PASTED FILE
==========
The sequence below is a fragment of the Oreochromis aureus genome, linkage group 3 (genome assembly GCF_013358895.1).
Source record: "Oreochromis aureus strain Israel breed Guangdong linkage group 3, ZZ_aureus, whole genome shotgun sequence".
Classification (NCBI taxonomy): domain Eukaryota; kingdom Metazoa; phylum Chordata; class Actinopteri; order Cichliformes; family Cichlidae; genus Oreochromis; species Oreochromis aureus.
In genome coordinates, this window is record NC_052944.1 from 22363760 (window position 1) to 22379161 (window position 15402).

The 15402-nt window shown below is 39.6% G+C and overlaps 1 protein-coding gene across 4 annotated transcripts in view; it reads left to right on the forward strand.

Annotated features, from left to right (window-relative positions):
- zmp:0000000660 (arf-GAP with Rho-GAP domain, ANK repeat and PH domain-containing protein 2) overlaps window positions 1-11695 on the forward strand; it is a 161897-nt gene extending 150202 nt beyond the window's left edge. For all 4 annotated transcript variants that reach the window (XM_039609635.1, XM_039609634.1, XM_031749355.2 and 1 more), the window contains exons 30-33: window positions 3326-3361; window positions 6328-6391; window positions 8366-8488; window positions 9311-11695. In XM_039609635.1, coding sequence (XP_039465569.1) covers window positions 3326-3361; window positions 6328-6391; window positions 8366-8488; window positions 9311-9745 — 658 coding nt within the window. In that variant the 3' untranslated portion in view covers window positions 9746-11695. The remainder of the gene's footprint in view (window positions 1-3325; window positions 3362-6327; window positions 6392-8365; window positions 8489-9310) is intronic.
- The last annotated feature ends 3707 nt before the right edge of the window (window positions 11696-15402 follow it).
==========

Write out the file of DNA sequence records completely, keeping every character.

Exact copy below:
The sequence below is a fragment of the Oreochromis aureus genome, linkage group 3 (genome assembly GCF_013358895.1).
Source record: "Oreochromis aureus strain Israel breed Guangdong linkage group 3, ZZ_aureus, whole genome shotgun sequence".
Classification (NCBI taxonomy): domain Eukaryota; kingdom Metazoa; phylum Chordata; class Actinopteri; order Cichliformes; family Cichlidae; genus Oreochromis; species Oreochromis aureus.
In genome coordinates, this window is record NC_052944.1 from 22363760 (window position 1) to 22379161 (window position 15402).

The 15402-nt window shown below is 39.6% G+C and overlaps 1 protein-coding gene across 4 annotated transcripts in view; it reads left to right on the forward strand.

Annotated features, from left to right (window-relative positions):
- zmp:0000000660 (arf-GAP with Rho-GAP domain, ANK repeat and PH domain-containing protein 2) overlaps window positions 1-11695 on the forward strand; it is a 161897-nt gene extending 150202 nt beyond the window's left edge. For all 4 annotated transcript variants that reach the window (XM_039609635.1, XM_039609634.1, XM_031749355.2 and 1 more), the window contains exons 30-33: window positions 3326-3361; window positions 6328-6391; window positions 8366-8488; window positions 9311-11695. In XM_039609635.1, coding sequence (XP_039465569.1) covers window positions 3326-3361; window positions 6328-6391; window positions 8366-8488; window positions 9311-9745 — 658 coding nt within the window. In that variant the 3' untranslated portion in view covers window positions 9746-11695. The remainder of the gene's footprint in view (window positions 1-3325; window positions 3362-6327; window positions 6392-8365; window positions 8489-9310) is intronic.
- The last annotated feature ends 3707 nt before the right edge of the window (window positions 11696-15402 follow it).